How to Landscape a Flower Bed

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Even a shadowy corner of the yard can transform into a mass of color.
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There's no right or wrong way to design and landscape a flower bed. Formal gardens often follow a classic design of angular shapes and uniform colors while the cottage garden is an eclectic grouping of plants with soft edges and curving borders. No matter which type of flower bed you choose, there are some things that are a constant. If you follow the key elements of gardening when you landscape a flower bed, your plants will be happy, healthy and pleasing to the eye.

Style Is Everything

The style of the flower bed could be formal, cottage, naturalized or a combination of these. Boxwood hedges (Buxus sempervirens) that grow in U.S. Department of Agriculture plant hardiness zones 5 through 8 can add an evergreen border in the formal garden, but creeping phlox (Phlox subulata), grown in USDA zones 3 through 10, may be better suited to a cottage-style flower bed. Local sandstone works well as a border for a naturalized garden.

Stately delphinium (Delphinium spp.) adds color and linear texture to a formal garden, while artemisia (Artemisia schmidtiana) provides a soft flowing hint of velvety texture to a cottage garden. Both grow in USDA zones 3 through 7. Trillium (Trillium grandiflorum), garden phlox (Phlox paniculata) and other native flowers provide color and texture to the naturalized garden, whereas rudbeckia (Rudbeckia fulgida) and echinacea (Echinacea purpurea) spray color out and upward throughout the season. Trillium and rudbeckia grow in USDA zones 3 through 9. Garden phlox and echinacea grow in USDA zones 3 through 8.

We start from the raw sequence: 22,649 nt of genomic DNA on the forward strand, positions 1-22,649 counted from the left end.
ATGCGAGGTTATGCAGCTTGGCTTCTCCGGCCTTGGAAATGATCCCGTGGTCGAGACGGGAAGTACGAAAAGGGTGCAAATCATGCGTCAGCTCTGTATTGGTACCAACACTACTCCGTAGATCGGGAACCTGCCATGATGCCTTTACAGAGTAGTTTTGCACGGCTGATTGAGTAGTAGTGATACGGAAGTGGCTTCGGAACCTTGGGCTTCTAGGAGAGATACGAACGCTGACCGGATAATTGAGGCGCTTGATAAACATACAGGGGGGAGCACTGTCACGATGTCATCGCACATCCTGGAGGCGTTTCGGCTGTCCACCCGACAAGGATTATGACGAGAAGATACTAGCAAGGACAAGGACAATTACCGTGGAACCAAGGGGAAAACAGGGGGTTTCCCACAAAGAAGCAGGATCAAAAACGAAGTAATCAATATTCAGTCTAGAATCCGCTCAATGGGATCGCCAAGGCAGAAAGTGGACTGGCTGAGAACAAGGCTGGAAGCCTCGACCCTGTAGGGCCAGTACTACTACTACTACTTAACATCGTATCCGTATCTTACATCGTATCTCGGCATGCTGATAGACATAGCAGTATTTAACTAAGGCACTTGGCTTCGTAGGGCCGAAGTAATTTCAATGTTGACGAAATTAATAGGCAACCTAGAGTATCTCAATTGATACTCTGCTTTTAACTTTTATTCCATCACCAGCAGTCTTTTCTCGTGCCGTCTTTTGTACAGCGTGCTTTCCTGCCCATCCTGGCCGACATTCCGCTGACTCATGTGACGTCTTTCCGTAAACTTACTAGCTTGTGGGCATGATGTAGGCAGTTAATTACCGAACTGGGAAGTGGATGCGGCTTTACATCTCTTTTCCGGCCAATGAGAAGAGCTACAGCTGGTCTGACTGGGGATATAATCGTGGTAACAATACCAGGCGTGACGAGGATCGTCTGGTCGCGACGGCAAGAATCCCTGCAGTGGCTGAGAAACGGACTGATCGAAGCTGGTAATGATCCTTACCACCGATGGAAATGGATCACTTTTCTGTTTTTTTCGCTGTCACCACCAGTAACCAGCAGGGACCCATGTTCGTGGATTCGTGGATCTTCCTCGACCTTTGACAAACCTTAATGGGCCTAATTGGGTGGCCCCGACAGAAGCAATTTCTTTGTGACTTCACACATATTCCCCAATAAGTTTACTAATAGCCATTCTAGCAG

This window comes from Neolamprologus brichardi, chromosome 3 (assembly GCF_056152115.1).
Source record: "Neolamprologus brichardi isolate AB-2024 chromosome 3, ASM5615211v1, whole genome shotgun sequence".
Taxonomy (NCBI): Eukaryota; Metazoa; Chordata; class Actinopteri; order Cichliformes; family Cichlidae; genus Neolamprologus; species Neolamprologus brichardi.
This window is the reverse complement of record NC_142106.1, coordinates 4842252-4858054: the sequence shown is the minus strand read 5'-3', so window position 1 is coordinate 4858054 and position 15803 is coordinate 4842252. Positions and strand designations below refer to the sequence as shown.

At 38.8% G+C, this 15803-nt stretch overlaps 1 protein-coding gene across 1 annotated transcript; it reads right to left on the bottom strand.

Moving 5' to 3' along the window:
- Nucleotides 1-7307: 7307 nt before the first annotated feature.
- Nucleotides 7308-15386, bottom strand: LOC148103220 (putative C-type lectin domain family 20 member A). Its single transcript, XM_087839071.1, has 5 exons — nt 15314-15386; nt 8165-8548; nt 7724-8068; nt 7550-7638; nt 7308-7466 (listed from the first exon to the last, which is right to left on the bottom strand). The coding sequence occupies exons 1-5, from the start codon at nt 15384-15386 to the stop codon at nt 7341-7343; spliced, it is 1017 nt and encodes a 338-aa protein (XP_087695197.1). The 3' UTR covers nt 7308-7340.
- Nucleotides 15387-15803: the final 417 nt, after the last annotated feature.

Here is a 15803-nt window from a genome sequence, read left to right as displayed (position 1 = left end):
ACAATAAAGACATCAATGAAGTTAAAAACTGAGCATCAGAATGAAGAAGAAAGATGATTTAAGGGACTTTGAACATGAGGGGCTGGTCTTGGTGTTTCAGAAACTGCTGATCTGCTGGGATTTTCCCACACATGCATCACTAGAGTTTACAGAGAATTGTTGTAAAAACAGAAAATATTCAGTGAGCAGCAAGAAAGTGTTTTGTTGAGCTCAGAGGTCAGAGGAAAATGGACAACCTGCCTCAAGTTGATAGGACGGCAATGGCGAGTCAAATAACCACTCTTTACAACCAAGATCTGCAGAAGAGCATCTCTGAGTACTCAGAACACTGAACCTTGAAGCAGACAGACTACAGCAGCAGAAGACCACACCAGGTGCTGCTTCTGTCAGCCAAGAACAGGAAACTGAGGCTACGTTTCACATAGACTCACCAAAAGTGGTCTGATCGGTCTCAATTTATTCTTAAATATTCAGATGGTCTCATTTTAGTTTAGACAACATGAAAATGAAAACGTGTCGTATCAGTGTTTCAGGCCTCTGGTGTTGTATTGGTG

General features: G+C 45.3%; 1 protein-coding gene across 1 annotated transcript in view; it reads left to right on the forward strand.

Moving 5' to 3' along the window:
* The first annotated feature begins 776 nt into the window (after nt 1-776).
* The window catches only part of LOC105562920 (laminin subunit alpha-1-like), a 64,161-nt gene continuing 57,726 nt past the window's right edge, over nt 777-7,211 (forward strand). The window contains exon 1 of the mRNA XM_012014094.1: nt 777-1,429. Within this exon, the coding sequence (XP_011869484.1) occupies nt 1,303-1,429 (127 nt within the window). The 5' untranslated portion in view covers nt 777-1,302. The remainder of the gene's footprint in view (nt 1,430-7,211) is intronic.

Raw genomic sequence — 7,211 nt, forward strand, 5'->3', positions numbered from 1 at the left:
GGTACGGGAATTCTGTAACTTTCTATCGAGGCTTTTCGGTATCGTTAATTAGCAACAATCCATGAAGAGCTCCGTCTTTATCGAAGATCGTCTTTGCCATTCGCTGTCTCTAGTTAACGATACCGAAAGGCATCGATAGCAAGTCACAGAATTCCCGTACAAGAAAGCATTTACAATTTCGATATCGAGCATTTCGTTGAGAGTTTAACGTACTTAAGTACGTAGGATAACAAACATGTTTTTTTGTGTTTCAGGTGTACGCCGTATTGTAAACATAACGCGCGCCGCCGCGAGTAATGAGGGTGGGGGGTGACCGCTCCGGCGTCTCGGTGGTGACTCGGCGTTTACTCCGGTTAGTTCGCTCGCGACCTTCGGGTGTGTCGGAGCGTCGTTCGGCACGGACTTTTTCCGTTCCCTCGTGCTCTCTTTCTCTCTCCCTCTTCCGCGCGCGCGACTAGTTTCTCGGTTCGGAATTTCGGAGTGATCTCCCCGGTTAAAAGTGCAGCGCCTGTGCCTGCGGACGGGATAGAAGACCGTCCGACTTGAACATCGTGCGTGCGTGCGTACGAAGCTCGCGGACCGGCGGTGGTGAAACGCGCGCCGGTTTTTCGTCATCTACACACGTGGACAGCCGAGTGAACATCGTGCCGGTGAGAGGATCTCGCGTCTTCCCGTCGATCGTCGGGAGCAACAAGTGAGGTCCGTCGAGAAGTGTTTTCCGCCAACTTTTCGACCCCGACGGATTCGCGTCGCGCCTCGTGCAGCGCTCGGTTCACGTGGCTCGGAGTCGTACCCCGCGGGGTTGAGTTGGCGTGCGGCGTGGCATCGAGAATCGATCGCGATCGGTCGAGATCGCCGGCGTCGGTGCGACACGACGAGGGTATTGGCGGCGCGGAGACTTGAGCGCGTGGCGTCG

Landscape a Flower Bed: Location

Location is important when you landscape a flower bed. Your site should showcase the grouping of plants from the angle you want it viewed.

The location also affects the growing conditions for your flowers. Your plants should match up with the amount of sunlight the site receives with shade plants for filtered sunlight and sun-loving plants for locations that receive six or more hours of sunlight each day. The soil should be a rich loamy mix that drains well. If you have problem soil, adding coarse sand will help with drainage, and peat moss will aid in water retention.

A Practice Run

When you landscape a flower bed, do a practice run by setting the plants in groupings around the garden site. The plants should complement each other and not compete. Tall plants, such as giant phlox, should go toward the back of a flower bed adjacent to the house or other structure. Circular or island gardens look best with the taller plants in the middle and the plants' height descending toward the outer edges.

Groupings of three shrubs are aesthetically more pleasing than a single specimen. Single blooming flowers, such as the rudbeckia or echniacea, are visually stunning when planted en masse. Empty spaces can be filled with annuals to add color when perennials aren't in bloom. View the flower bed from every angle to solidify the planting scheme.

Handling the Final Planting

String, landscape spray paint or a garden hose work well to mark the outer border of the flower bed. Mark a straight border for a formal garden or add curves for informal, cottage or naturalized gardens.

Once the border is marked, lift the sod from the area and add soil amendments. The soil should be tilled to a depth of about 8 to 12 inches. Transplant new plants into the flower bed in the early morning to reduce transpiration in the plants. Water the plants until the moisture reaches the roots. Keep the soil slightly moist until the plants acclimate to the new garden.

Sketching Garden Layouts

Landscape artists and designers start with a sketch of the area that shows buildings, fences and other objects in the yard. Use a sheet of graph paper to draw out the yard, and include the existing features in the sketch. This mock-up lets you include measurements of available space, speculate additional features and add notes about sunlight and soil conditions.

You can use colored pencils to represent the colors of the flowers so you can decide on color schemes. The mock-up helps you plan future gardens for the next growing season.

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Julie Richards

Julie Richards is a freelance writer from Ohio. She has been writing poetry and short stories for over 30 years, and published a variety of e-books and articles on gardening, small business and farming. She is currently enrolled at Kent State University completing her bachelor's degree in English.